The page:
Securities Lending and the Digitisation of Securities Assets
The traditional securities industry developed first around physical certificates that represented the number of shares owned by an investor. Those physical assets gave way to electronic certificates that simplified and expedited the clearing of trades and other securities transactions. The industry is now poised to move into digitized assets supported by new market infrastructures and rules and regulations that will further enhance transaction flow while providing investors with assurances that their investments are safe, fully trackable, and protected.
A digital asset security is a product that has been issued and that can be transferred via distributed ledger or blockchain technology. Most investors are familiar with digitized utility tokens, such as the Bitcoin or Ethereum cryptocurrencies that are interchangeable with liquid cash. Digital asset securities rely on similar technology but are referred to as security tokens. Like physical or electronic certificates, security tokens represent an ownership stake in a publicly traded company and entitle a holder to a share in the company’s declared profits.
Government agencies, including the United States Securities and Exchange Commission and other international securities authorities, likely have the same regulatory authority over securities tokens as they do over physical and electronic securities, although there is an open question over whether the definitions in the agencies’ regulatory framework is broad enough to encompass securities tokens. Major international investment and commercial banks, including State Street and BNY Mellon, have formed internal units to build on their digital asset security presence in the securities markets. Given this push from the private sector, it is likely that the regulatory sector will soon amend its structures to verify coverage of securities tokens.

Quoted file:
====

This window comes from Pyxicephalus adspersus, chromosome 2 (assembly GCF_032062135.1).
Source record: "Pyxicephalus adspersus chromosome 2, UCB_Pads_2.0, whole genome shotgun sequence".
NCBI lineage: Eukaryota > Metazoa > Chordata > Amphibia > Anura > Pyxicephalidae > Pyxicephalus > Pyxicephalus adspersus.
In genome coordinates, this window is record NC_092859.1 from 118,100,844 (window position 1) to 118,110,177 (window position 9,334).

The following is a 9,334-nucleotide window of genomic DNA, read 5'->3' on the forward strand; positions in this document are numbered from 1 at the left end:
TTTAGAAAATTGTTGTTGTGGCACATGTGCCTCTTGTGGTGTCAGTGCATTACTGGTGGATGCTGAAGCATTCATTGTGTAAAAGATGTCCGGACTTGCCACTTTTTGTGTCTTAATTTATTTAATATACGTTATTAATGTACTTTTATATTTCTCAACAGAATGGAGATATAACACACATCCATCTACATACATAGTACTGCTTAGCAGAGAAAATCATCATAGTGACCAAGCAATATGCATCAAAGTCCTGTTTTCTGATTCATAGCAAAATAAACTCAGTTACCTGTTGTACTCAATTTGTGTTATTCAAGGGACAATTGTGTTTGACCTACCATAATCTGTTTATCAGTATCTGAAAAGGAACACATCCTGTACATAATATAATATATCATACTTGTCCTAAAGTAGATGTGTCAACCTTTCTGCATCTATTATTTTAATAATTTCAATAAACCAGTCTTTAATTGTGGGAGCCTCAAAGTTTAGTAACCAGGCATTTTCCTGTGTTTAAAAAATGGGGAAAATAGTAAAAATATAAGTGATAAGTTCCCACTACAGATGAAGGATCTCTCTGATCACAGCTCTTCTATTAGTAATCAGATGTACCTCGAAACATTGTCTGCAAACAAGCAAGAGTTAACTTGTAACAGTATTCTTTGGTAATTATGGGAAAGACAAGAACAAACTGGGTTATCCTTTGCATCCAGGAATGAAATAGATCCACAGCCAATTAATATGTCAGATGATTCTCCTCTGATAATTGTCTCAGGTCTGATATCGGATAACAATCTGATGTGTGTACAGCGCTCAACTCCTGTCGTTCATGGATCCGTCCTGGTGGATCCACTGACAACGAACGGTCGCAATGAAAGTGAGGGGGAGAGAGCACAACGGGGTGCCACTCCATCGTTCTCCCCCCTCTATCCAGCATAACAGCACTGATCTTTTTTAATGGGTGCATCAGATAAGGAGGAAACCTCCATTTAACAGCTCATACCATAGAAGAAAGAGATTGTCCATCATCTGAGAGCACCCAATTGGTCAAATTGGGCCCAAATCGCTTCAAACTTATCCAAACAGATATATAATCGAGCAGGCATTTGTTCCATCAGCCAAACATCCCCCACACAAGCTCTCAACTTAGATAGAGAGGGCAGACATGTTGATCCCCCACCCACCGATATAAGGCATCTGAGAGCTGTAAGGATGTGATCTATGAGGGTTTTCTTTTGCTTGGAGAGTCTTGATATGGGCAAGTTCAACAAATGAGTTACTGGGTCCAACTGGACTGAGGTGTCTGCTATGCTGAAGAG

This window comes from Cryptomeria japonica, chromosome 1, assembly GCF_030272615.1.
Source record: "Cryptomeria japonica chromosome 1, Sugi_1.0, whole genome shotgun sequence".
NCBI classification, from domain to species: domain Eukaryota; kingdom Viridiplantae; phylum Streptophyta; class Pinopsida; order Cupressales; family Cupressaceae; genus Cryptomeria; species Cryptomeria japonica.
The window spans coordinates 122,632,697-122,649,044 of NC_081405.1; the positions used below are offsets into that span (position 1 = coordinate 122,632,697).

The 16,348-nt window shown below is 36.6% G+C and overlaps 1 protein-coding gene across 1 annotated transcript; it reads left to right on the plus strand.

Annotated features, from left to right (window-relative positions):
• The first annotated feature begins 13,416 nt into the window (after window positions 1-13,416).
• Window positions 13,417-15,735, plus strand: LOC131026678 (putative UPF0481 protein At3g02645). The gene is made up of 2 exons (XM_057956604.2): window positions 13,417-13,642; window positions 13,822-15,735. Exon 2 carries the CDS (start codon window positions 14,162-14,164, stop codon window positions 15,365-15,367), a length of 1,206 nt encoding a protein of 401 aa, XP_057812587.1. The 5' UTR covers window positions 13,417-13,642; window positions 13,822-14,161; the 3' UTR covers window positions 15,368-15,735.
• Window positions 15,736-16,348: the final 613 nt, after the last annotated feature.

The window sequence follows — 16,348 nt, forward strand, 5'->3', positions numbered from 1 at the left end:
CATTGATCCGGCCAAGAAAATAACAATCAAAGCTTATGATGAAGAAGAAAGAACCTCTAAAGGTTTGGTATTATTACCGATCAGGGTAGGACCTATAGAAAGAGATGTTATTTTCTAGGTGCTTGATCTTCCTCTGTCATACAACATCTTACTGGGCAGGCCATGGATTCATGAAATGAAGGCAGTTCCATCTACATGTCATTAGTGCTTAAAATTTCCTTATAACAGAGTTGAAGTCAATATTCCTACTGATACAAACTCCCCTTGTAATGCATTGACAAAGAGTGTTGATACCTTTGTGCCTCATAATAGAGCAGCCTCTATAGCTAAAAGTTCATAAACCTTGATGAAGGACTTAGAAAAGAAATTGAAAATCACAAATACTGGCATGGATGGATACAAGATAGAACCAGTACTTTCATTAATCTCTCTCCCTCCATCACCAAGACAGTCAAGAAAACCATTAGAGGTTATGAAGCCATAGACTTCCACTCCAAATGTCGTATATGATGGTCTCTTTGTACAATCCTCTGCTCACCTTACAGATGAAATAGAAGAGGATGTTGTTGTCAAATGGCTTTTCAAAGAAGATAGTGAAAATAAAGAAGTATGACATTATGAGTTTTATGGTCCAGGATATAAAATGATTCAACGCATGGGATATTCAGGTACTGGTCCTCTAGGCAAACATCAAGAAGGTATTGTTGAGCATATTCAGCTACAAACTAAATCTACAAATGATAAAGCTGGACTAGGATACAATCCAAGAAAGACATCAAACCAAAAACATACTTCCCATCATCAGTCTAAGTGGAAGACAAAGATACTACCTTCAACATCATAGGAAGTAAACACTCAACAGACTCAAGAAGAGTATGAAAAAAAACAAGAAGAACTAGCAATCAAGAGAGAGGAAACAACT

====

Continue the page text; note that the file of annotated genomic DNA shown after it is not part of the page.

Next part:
The challenge to the securities lending and finance sector of the industry will be to develop strong collateral management and central depository systems that address investor risk in securities borrowing and lending transactions. Virtually every stock loan transaction is currently conducted with non-physical certificates that are transferred electronically into custodian accounts. Unlike physical certificates, securities that are in an electronic format do not have a defined geographic location but are instead represented by entries in a custodial account. Digitised securities tokens are further removed from a presence at a single physical location. Regulators and industry insiders are developing mechanisms to make transactions more transparent to give investors a clearer picture of how their loaned or borrowed digitized securities assets are being managed.
The primary advantages of using digitized securities tokens in a securities lending transaction are the speed and efficiency that will characterize the transaction. Even with electronic certificates, one to three business days might elapse before the transfer of electronic collateral is cleared and acknowledged. Digitised securities tokens have the potential to introduce real-time transfers that will expedite the delivery-versus-payment aspect of a loan transaction. Theoretically, an investor will be able to see transaction proceeds in his or her account almost simultaneously with the transfer of a digitized security token, rather than waiting 24 or more hours as may currently be the case.
Some industry observers see a full transition to digitized securities assets occurring over three phases. First, all non-digital assets, including securities that are represented by physical certificates, will be transitioned to electronic certificates or directly to securities tokens. Second, industry participants will adapt their systems to reflect hybrid transactions that involve both electronic certificates and digitized tokens. Last, securities assets will be fully digitized with full implementation of industry structures that are designed to manage digitized securities tokens.
Some analysts see this process playing out over the next 15 to 20 years. The entities that facilitate securities lending and related transactions have already begun the transition to this new regime and will continue to lead the charge as securities tokens become the norm to represent collateral in the stock lending industry.